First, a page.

new issues, as well as to provide fair executions for investors through 
an open and transparent process in which investors have the ability to 
enter orders and participate in price discovery, creating a single 
price for IPOs based on supply and demand. Nasdaq believes that this 
enhanced opening process increases the value of a Nasdaq listing.
---------------------------------------------------------------------------

    \3\ Nasdaq entry fees for Capital Market issuers were last 
increased in 2003. See Securities Exchange Act Release No. 47111 
(December 31, 2002), 68 FR 822 (January 7, 2003) (SR-NASD-2002-183).
    \4\ The proposed Capital Market entry fees range from $15,000 
below to $5,000 higher than the comparable Amex fee.
---------------------------------------------------------------------------

(ii) Listing of Additional Shares Fee Changes
    In addition, Nasdaq proposes to modify the fees for listing 
additional shares by domestic companies listed on the Nasdaq Global 
Market or the Nasdaq Capital Market.\5\ Under the existing rule, Nasdaq 
issuers are assessed a quarterly fee of $2,500 or $0.01 per additional 
share, whichever is higher, up to an annual maximum of $45,000 per 
issuer. Under the proposed rule, the minimum quarterly fee would 
increase to $5,000 and the maximum fee would increase to $65,000 per 
year. The rule would continue to provide that no fee is charged for 
issuances of up to 49,999 additional shares per quarter.
---------------------------------------------------------------------------

    \5\ LAS fees were last increased in 2003. See Securities 
Exchange Act Release No. 48631 (October 15, 2003), 68 FR 60426 
(October 22, 2003) (SR-NASD-2003-127).
---------------------------------------------------------------------------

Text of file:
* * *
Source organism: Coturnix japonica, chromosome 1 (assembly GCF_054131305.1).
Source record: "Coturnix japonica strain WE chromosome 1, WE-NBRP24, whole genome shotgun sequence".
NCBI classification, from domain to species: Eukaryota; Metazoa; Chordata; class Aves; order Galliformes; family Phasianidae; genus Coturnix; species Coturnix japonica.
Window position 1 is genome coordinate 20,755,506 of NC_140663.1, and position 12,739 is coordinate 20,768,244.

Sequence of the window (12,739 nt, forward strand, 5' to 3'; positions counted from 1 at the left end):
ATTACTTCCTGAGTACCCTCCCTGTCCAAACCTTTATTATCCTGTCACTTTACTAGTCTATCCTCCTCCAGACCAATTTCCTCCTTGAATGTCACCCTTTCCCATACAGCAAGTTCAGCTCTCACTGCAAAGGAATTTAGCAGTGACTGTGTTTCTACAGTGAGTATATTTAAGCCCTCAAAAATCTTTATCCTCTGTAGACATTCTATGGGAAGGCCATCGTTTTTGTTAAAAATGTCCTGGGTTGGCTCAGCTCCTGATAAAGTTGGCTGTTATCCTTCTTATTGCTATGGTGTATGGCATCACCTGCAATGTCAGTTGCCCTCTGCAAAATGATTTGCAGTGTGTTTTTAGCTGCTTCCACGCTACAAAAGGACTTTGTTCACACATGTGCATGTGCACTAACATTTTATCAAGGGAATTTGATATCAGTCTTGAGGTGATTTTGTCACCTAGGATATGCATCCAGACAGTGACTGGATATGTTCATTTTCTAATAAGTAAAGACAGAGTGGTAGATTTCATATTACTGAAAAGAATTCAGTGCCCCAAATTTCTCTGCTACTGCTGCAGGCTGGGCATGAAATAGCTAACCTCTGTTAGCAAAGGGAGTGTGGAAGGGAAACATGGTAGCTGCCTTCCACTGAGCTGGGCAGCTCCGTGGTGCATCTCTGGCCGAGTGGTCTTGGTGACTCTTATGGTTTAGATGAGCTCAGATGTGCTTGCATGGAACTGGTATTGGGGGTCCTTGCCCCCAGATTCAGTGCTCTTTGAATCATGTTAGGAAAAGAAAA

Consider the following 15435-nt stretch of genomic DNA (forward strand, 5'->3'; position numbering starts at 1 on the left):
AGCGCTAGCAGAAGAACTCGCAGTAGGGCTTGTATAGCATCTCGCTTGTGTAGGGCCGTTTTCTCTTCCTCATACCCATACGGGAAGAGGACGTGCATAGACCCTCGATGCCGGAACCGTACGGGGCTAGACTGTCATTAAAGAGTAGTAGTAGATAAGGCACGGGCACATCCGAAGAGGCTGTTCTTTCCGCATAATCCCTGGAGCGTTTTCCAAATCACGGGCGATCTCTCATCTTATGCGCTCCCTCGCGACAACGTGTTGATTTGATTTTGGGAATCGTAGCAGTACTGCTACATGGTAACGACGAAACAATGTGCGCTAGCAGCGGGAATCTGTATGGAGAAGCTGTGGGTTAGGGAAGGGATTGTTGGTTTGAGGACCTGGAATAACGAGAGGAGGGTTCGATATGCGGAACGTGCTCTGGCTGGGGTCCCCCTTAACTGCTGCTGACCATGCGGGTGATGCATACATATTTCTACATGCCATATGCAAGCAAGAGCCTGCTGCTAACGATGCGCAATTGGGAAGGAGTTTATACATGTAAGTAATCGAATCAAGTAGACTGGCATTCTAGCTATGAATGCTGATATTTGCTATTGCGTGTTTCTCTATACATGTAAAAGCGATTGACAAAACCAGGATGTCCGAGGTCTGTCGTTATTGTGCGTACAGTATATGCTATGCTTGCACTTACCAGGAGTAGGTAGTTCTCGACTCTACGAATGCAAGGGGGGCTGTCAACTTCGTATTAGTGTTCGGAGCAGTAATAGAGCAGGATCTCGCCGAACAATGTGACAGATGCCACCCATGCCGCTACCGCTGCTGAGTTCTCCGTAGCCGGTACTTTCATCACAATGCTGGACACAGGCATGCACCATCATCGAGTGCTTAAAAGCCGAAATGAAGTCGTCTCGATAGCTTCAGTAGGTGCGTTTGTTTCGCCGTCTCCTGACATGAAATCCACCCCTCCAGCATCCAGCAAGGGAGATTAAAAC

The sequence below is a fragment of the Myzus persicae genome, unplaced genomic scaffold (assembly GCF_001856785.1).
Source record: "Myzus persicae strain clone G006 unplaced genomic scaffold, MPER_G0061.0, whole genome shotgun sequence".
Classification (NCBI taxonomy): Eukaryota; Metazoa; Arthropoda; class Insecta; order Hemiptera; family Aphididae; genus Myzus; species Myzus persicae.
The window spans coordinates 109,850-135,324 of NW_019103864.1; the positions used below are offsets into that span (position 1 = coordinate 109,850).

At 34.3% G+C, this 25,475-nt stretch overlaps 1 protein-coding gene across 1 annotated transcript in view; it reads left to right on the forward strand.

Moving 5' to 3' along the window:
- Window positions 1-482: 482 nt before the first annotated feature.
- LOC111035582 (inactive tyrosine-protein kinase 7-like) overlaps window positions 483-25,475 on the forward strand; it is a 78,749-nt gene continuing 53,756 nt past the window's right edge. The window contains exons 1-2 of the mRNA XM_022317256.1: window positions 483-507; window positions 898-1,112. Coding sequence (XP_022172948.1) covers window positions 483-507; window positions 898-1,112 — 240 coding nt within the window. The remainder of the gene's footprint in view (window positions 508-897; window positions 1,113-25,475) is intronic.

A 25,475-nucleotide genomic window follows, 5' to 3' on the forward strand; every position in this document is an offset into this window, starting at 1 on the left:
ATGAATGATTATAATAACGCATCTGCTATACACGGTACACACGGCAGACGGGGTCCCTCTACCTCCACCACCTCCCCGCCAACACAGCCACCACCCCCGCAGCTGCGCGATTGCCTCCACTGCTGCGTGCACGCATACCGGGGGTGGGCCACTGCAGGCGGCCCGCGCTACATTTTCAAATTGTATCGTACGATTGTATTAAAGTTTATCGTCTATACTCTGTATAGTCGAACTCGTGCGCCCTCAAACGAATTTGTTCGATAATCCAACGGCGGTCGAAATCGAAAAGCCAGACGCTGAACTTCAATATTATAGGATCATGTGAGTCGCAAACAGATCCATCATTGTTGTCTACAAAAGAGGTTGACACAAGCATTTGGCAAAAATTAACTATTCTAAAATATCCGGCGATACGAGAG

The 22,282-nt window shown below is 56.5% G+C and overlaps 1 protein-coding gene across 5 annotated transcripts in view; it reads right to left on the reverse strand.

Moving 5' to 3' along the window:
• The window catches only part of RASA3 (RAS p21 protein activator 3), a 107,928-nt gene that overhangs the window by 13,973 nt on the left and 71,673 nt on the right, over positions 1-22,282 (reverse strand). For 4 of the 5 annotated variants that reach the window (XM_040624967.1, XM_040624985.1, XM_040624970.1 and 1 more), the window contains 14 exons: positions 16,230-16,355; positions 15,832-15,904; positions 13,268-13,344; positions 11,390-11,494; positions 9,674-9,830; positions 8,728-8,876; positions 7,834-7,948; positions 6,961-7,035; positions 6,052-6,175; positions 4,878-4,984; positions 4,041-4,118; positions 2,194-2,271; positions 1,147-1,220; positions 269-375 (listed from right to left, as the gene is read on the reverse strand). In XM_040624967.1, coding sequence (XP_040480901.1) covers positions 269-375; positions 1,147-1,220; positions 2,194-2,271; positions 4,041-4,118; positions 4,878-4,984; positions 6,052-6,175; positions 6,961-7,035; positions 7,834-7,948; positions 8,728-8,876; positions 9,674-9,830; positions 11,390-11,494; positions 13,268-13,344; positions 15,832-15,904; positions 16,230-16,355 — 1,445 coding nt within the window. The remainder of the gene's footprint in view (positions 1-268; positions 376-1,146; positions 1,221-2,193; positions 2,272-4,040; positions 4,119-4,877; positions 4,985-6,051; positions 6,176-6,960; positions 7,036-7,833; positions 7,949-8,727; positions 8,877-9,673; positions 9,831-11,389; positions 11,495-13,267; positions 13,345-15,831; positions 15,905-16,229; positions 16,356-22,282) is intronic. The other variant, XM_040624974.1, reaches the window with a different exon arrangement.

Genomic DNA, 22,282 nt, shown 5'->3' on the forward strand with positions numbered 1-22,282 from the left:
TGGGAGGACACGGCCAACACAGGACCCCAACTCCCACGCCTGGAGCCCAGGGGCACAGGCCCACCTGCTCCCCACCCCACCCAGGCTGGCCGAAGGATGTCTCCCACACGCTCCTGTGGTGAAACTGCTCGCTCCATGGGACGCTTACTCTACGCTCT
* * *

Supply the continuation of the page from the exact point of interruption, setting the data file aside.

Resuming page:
In addition, Nasdaq proposes to introduce an LAS fee in the amount 
of $5,000 for non-U.S. companies that list additional shares or 
additional shares underlying ADRs in a given fiscal year. Historically, 
these companies were not charged an LAS fee. Nasdaq will calculate and 
assess this fee annually based on the change in the issuer's total 
shares outstanding as reported on its annual reports filed with the 
SEC. As with domestic issuers, however, there will be no fee for 
issuances of up to 49,999 additional shares per year.
    The LAS fee is designed, in part, to offset the costs associated 
with reviewing the transactions that give rise to the issuance of 
shares for compliance with Nasdaq's requirements. In that regard, 
Nasdaq staff has devoted increased time to counseling companies 
regarding the application of those rules and has developed a 
comprehensive Web site providing guidance to companies, including 
frequently asked questions, summaries of Nasdaq interpretive positions, 
and rulings by the Nasdaq Listing and Hearing Review Council. The 
revised LAS fees will allow Nasdaq to continue these efforts. In 
addition, the proposed LAS fee on non-U.S. companies will allocate 
costs attributable to those companies in a more equitable manner. 
Nasdaq believes it is appropriate to maintain a lower LAS fee for non-
U.S. companies because the Nasdaq listing is often not the primary 
listing for such companies.
(iii) Annual Fee Changes
    Nasdaq proposes to modify the annual fees payable by domestic and 
foreign issuers listed on the Nasdaq Global Market (including the 
Nasdaq Global Select Market) or the Nasdaq Capital Market.\6\ Currently 
issuers on each market are required to pay an annual fee based on the 
total number of shares outstanding. Under the proposed rule change, 
annual fees on the Nasdaq Global Market would increase from a minimum 
of $24,500 and a maximum of $75,000 to a minimum of $30,000 and a 
maximum of $95,000. In addition, annual fees on the Nasdaq Capital 
Market would increase from a minimum of $17,500 and a maximum of 
$21,000 to a $27,500 flat fee for any amount of shares outstanding. 
Annual fees for American Depositary Receipts (``ADRs'') listed on the 
Capital Market and ADRs and Closed End Funds on the Global Market would 
remain unchanged.
---------------------------------------------------------------------------

    \6\ Nasdaq annual fees were last increased in 2005. See 
Securities Exchange Act Release No. 50838 (December 10, 2004), 69 FR 
75578 (December 17, 2004) (SR-NASD-2004-128).
---------------------------------------------------------------------------